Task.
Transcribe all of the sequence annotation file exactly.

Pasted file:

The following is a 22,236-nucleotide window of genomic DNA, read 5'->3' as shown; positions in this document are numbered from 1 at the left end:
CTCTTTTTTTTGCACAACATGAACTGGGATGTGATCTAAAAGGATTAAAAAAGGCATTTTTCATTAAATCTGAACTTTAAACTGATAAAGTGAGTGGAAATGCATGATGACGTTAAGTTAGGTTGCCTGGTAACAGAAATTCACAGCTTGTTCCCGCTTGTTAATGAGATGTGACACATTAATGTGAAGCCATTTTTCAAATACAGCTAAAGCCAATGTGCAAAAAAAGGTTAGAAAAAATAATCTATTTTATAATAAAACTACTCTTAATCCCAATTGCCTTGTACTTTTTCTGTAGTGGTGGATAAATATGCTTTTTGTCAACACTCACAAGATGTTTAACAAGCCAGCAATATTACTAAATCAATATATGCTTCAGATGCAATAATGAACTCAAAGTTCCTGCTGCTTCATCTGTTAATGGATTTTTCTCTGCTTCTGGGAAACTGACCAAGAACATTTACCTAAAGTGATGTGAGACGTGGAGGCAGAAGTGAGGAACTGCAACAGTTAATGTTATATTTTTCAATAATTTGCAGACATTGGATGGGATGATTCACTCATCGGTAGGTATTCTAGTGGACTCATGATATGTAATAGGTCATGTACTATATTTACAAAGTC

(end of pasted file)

The following is a 22,236-nucleotide window of genomic DNA, read 5'->3' as shown; positions in this document are numbered from 1 at the left end:
CTCTTTTTTTTGCACAACATGAACTGGGATGTGATCTAAAAGGATTAAAAAAGGCATTTTTCATTAAATCTGAACTTTAAACTGATAAAGTGAGTGGAAATGCATGATGACGTTAAGTTAGGTTGCCTGGTAACAGAAATTCACAGCTTGTTCCCGCTTGTTAATGAGATGTGACACATTAATGTGAAGCCATTTTTCAAATACAGCTAAAGCCAATGTGCAAAAAAAGGTTAGAAAAAATAATCTATTTTATAATAAAACTACTCTTAATCCCAATTGCCTTGTACTTTTTCTGTAGTGGTGGATAAATATGCTTTTTGTCAACACTCACAAGATGTTTAACAAGCCAGCAATATTACTAAATCAATATATGCTTCAGATGCAATAATGAACTCAAAGTTCCTGCTGCTTCATCTGTTAATGGATTTTTCTCTGCTTCTGGGAAACTGACCAAGAACATTTACCTAAAGTGATGTGAGACGTGGAGGCAGAAGTGAGGAACTGCAACAGTTAATGTTATATTTTTCAATAATTTGCAGACATTGGATGGGATGATTCACTCATCGGTAGGTATTCTAGTGGACTCATGATATGTAATAGGTCATGTACTATATTTACAAAGTC